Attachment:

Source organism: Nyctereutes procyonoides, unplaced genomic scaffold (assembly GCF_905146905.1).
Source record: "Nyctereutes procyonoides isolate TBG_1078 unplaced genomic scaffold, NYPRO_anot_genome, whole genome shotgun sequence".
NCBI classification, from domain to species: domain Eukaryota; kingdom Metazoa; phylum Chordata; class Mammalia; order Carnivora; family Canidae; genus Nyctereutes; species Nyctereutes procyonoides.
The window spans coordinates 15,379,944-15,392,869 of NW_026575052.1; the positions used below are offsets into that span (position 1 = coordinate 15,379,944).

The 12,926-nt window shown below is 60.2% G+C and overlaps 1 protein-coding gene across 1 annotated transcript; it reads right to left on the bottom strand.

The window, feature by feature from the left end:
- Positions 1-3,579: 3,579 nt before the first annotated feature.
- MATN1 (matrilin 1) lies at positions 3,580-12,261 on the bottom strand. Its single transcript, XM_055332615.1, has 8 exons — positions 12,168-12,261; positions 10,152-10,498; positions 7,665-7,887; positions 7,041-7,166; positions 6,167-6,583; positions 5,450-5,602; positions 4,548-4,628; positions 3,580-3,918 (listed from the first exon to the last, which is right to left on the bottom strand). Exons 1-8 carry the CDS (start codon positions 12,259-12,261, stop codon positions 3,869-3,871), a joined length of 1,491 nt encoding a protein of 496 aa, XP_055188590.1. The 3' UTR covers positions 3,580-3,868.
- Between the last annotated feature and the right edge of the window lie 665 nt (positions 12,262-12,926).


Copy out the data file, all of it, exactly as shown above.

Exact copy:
Source organism: Nyctereutes procyonoides, unplaced genomic scaffold (assembly GCF_905146905.1).
Source record: "Nyctereutes procyonoides isolate TBG_1078 unplaced genomic scaffold, NYPRO_anot_genome, whole genome shotgun sequence".
NCBI classification, from domain to species: domain Eukaryota; kingdom Metazoa; phylum Chordata; class Mammalia; order Carnivora; family Canidae; genus Nyctereutes; species Nyctereutes procyonoides.
The window spans coordinates 15,379,944-15,392,869 of NW_026575052.1; the positions used below are offsets into that span (position 1 = coordinate 15,379,944).

The 12,926-nt window shown below is 60.2% G+C and overlaps 1 protein-coding gene across 1 annotated transcript; it reads right to left on the bottom strand.

The window, feature by feature from the left end:
- Positions 1-3,579: 3,579 nt before the first annotated feature.
- MATN1 (matrilin 1) lies at positions 3,580-12,261 on the bottom strand. Its single transcript, XM_055332615.1, has 8 exons — positions 12,168-12,261; positions 10,152-10,498; positions 7,665-7,887; positions 7,041-7,166; positions 6,167-6,583; positions 5,450-5,602; positions 4,548-4,628; positions 3,580-3,918 (listed from the first exon to the last, which is right to left on the bottom strand). Exons 1-8 carry the CDS (start codon positions 12,259-12,261, stop codon positions 3,869-3,871), a joined length of 1,491 nt encoding a protein of 496 aa, XP_055188590.1. The 3' UTR covers positions 3,580-3,868.
- Between the last annotated feature and the right edge of the window lie 665 nt (positions 12,262-12,926).